These eight everyday activities could harm your hearing

Hearing loss is often associated with aging or exposure to loud noises in industrial environments; however, what many people don’t realize is that everyday activities can also pose a risk to our hearing health. From seemingly harmless habits to routine activities, several common practices can gradually damage our ears over time. Let’s explore some of these unassuming culprits:

  1. Listening to loud music – Nowadays, we often use headphones or earbuds to enjoy music, podcasts and videos, but listening at high volumes for extended periods can lead to irreversible hearing damage. Experts recommend keeping the volume at 60% of the maximum and taking regular breaks to give your ears a rest.
  2. Using cotton swabs – While it may seem like a hygienic practice, inserting cotton swabs into the ear canal can push wax deeper and potentially, cause blockages or damage to the delicate structures of the inner ear. Instead, opt for safer methods like ear drops or seeking help from your local audiologist if you begin to experience excessive wax buildup.
  3. Exposure to traffic noise – Living or working in urban areas exposes us to constant traffic noise from cars, trucks, and public transportation. Prolonged exposure to this ambient noise can contribute to hearing loss over time, but depending on where you live, these noises can be unavoidable. Treat yourself to some time away every once in a while. Some quiet can be very refreshing.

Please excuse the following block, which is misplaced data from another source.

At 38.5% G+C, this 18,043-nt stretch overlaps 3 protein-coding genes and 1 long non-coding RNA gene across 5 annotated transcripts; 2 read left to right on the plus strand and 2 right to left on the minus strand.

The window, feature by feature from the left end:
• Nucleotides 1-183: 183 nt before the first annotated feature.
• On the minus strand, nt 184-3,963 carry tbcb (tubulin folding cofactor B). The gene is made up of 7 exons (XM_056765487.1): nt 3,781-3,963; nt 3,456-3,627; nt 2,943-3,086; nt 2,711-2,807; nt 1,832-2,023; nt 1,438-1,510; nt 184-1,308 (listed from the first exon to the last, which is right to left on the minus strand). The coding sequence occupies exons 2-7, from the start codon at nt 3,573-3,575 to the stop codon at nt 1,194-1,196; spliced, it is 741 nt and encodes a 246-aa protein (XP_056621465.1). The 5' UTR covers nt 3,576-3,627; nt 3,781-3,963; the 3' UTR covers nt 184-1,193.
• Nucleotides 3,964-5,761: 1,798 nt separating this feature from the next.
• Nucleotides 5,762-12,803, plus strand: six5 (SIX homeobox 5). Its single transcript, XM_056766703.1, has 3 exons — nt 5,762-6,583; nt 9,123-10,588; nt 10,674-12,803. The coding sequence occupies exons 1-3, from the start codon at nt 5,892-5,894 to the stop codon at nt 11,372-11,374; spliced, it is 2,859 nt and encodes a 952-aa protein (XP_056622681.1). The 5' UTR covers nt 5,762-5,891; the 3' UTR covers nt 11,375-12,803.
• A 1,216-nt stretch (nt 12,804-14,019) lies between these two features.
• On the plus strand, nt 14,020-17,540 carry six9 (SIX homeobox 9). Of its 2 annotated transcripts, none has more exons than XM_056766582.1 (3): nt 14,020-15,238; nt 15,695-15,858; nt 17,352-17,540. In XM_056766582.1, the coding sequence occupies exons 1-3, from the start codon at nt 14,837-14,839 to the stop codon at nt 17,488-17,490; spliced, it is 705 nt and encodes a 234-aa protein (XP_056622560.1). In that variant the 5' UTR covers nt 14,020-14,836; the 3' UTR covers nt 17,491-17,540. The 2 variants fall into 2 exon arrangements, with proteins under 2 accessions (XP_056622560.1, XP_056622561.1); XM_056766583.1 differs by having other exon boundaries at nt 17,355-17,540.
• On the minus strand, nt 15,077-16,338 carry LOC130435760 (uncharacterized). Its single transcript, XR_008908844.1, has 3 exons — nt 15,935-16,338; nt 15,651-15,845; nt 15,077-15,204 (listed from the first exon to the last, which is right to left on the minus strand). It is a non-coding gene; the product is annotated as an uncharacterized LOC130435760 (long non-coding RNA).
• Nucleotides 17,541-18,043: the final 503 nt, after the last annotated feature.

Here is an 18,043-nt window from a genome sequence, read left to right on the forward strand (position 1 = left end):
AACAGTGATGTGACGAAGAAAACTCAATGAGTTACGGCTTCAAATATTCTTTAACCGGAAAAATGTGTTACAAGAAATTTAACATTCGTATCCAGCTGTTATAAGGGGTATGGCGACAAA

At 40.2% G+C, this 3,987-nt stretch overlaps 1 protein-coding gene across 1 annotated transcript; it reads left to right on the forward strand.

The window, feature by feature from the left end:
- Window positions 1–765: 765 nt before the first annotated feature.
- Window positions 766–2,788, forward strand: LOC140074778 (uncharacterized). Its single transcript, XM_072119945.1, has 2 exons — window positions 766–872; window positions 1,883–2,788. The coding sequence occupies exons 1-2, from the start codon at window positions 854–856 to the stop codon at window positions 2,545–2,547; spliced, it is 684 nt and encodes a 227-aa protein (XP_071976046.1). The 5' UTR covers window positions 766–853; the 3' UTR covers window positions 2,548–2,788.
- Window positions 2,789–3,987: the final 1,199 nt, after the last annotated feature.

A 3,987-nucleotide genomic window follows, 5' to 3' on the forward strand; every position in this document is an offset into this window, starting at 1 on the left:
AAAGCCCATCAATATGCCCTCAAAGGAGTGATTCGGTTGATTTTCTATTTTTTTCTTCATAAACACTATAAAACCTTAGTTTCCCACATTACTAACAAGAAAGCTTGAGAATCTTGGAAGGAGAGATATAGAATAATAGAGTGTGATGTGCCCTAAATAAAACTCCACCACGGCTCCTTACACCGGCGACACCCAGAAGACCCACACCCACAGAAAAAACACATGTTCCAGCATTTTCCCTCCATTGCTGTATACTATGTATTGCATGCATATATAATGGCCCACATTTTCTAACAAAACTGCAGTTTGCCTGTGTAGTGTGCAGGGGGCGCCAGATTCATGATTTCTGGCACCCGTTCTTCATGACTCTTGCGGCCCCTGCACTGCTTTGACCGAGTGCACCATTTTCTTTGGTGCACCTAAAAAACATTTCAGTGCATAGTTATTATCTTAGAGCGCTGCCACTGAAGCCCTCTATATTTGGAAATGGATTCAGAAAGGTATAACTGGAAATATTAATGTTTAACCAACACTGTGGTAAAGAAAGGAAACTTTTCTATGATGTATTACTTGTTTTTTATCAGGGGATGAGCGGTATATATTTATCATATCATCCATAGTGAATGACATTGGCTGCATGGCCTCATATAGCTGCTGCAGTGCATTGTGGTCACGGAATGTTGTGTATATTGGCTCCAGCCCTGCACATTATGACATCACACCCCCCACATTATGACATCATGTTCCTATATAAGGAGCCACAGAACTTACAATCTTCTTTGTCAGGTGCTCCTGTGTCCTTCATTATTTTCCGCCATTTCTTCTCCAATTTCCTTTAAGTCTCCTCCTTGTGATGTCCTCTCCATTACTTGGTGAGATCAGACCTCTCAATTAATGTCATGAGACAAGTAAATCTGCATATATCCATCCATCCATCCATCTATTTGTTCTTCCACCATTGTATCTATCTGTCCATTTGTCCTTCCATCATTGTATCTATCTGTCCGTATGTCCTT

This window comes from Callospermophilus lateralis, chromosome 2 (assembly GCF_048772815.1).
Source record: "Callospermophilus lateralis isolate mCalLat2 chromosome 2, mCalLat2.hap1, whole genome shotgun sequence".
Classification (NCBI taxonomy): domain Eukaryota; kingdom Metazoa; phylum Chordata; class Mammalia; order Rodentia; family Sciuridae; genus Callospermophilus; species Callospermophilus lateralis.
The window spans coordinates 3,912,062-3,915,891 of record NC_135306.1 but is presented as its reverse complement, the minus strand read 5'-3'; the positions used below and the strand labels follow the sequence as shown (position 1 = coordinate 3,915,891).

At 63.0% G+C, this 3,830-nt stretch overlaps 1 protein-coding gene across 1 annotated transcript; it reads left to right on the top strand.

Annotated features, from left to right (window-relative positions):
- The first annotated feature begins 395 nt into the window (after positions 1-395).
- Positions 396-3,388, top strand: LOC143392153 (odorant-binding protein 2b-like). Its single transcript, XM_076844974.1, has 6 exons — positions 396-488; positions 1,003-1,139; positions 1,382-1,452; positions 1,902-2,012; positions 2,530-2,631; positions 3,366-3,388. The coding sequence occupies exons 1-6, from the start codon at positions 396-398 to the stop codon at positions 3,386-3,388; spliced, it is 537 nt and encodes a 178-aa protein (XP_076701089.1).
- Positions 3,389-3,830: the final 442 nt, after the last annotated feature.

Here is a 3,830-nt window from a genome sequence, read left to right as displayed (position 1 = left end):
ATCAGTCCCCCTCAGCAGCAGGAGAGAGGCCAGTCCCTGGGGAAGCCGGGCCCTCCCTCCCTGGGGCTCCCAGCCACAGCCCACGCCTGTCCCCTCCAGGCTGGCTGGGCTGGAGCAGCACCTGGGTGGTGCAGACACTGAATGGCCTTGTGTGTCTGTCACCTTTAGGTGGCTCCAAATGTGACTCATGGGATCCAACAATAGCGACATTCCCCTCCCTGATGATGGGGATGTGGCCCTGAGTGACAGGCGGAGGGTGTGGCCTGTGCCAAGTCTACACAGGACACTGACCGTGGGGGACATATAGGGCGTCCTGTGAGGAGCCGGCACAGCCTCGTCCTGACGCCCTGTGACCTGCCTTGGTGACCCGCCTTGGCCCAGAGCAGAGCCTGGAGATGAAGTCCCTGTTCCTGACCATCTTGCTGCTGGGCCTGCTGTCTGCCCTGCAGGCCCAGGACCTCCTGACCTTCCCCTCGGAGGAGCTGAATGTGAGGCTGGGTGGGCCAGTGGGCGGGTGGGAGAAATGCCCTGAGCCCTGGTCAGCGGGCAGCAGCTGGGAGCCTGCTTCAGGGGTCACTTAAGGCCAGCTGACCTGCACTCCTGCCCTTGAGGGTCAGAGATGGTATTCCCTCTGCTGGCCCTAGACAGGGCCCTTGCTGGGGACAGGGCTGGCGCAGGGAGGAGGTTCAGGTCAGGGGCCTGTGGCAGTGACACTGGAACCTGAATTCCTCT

4. Attending loud events – Concerts, sporting events, and dance clubs often feature loud music and cheering crowds, and without proper ear protection, exposure to these high decibel levels can cause temporary or permanent hearing damage. Invest in quality earplugs designed for musicians or concert-goers to enjoy these events safely.
  5. Using power tools and machinery – Construction workers and DIY enthusiasts often use power tools and heavy machinery, which produce loud noises capable of causing hearing loss. Always wear ear protection like earmuffs or earplugs when operating loud equipment to reduce the risk of damage.
  6. Watching TV at high volumes – Many of us enjoy relaxing in front of the TV after a long day, but habitually watching at high volumes can harm our hearing. Consider using closed-captioning or subtitles to follow along without cranking up the volume, and be mindful of the recommended sound levels provided by manufacturers.
  7. Participating in watersports – Activities like swimming, surfing, or jet skiing can be refreshing and exhilarating on a hot day, but they also expose our ears to water, which can lead to infections and/or temporary hearing loss. Keep your ears dry by wearing waterproof ear plugs designed for aquatic activities.
  8. Exercising outdoors – Activities like biking, running, or hiking outdoors can expose us to wind noise, which, combined with the physical exertion, can increase the risk of hearing damage. If you’re moving at a speed that might result in loud noises, wear ear protection designed for sports to help prevent harm to your hearing. 

While we may not always associate everyday activities with hearing loss, it’s important to recognize the potential risks and take proactive measures to protect our ears. Whether it’s lowering the volume on devices, wearing ear protection in noisy environments, or seeking medical advice for persistent symptoms, prioritizing our hearing health can help preserve our ability to enjoy the sounds of life for years to come.

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